Increased security and speed with JWT tokens

Current dev work is almost complete for implementing authorisation with JWT token for all resources! This will be part of the upcoming Beta release.

The ticket can be viewed in Gitlab.

This will replace the existing alpha version of a custom token and token TTL for each user in the user table.

It is quite important to note, before we move on, that JWT tokens are a different thing to oauth2, implicit grant, explicit grant, application grant and PKSE authorisation flow. JWT is only a standard for tokens. If you need to implement oauth2 or other similar workflows this is separate from the JWT implementation.

The problem

The problem with the former approach, was that resource requests had to make DB calls to the user, user_roles, roles, account and application tables in order to verify user permissions to that particular resource, FOR EVERY API CALL. This obviously negatively impacted performance for API calls.

This also meant that authorisation was not easily scalable to authorisation servers for enterprise implementation, because the implementation of the token and authorisation for API calls was tightly coupled to the ApiOpenStudio database and several of its tables.

The solution

Although the former approach was stateful (it maintained login state, so users could login and out), the stateless JWT token approach means that the token does not need to be stored in the database. The downside of stateless JWT tokens, is that there is no logout state. So if a user’s access is revoked, they will still have access to resources until their current token goes stale.

However, this can be mitigated by making the JWT token lifetime short in the ApiOpenStudio configuration.

Each JWT token contains custom claims for user ID and all roles that that user has. So when the initial request is received by ApiOpenStudio, it just decrypts the token and validates the user’s roles against the resources account/application and permissible user roles (i.e. Does the current user have the required role access to the account & application?).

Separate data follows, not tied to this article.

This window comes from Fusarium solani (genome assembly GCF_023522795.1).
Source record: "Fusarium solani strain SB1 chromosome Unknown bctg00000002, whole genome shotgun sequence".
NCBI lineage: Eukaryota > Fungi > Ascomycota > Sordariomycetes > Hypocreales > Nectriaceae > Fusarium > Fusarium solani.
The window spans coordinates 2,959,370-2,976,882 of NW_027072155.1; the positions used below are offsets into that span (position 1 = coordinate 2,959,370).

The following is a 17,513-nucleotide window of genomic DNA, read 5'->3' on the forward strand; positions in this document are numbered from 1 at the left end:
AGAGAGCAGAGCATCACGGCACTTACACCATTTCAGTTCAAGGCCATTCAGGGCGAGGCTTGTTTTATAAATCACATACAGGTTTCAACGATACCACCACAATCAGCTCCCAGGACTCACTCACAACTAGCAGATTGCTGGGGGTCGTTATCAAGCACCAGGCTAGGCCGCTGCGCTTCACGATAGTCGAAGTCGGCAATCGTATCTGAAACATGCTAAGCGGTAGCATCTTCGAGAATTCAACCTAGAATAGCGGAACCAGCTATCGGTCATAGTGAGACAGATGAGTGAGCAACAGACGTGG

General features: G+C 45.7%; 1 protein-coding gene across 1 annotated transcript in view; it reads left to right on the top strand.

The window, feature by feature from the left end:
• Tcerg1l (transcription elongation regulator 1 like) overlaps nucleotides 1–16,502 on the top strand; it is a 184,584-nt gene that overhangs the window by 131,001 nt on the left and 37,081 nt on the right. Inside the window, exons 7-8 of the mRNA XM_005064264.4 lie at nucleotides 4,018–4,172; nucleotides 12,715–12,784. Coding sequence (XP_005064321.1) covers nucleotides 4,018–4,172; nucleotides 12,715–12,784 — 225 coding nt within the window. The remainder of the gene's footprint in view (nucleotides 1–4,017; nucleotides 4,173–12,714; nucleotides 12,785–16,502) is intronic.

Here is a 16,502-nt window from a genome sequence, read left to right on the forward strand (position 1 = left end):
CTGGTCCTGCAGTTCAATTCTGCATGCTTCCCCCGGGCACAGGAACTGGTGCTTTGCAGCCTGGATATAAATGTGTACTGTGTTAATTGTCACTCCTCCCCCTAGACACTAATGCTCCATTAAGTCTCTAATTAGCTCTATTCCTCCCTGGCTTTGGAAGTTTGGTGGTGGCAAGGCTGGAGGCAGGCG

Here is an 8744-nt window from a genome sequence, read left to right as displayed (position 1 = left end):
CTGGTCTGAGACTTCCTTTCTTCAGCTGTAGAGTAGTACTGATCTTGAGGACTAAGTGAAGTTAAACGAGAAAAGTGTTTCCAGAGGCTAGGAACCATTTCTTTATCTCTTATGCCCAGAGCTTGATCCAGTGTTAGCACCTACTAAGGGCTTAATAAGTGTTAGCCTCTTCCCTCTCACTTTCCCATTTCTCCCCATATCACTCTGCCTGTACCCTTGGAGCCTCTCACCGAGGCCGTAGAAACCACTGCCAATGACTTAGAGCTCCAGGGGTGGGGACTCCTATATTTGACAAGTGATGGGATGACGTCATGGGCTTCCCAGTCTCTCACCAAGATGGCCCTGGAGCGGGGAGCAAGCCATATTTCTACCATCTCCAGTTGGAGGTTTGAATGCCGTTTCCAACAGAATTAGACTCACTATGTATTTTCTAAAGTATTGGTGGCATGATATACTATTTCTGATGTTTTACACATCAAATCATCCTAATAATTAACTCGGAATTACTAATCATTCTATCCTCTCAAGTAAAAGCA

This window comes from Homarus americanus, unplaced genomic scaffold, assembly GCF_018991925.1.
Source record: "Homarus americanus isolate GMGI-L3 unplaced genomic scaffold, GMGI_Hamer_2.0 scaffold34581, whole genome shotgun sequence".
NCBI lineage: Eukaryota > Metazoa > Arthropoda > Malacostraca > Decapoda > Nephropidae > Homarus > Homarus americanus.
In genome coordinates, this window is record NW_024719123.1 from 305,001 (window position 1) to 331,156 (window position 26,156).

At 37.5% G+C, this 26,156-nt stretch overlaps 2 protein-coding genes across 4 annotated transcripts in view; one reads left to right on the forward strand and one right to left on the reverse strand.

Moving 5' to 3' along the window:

Knock-on effects

The following processors have been retired:

  • user_login.
  • user_logout.

Nearly all core resources have been updated use the new processors:

  • generate_token (generate a valid JWT token for a user, with custom claims: uid, user roles).
  • validate_token (validate the Authorization token as a valild JWT token).
  • validate_token_roles ((validate the Authorization token as a valild JWT token and also validation the user has the correct role permissions for the resource).
  • bearer_token (not used by core atm, but preserved for any processors that need access to the bearer token).

Processors have been optimised, now that they do not need to do any pre-validation on who can do what – this is left to the core resource definitions.

Tests are updated to incorporate the changes, and also now have multiple test users with different roles.

The good news

Not only has this significantly improved the API response time, it has now made the API much more scalable for enterprise. We communicated and researched several major 3rd party authorisation services, including auth0, to make sure that the decision to move to JWT tokens and custom claims would still be viable if a 3rd party auth server was used.

Most 3rd party authorisation services implement linking into external databases, so that would take the heat off the api server for token generation, and allow the token generation to be completely decoupled from ApiOpenStudio. This will be the subject of a future post.

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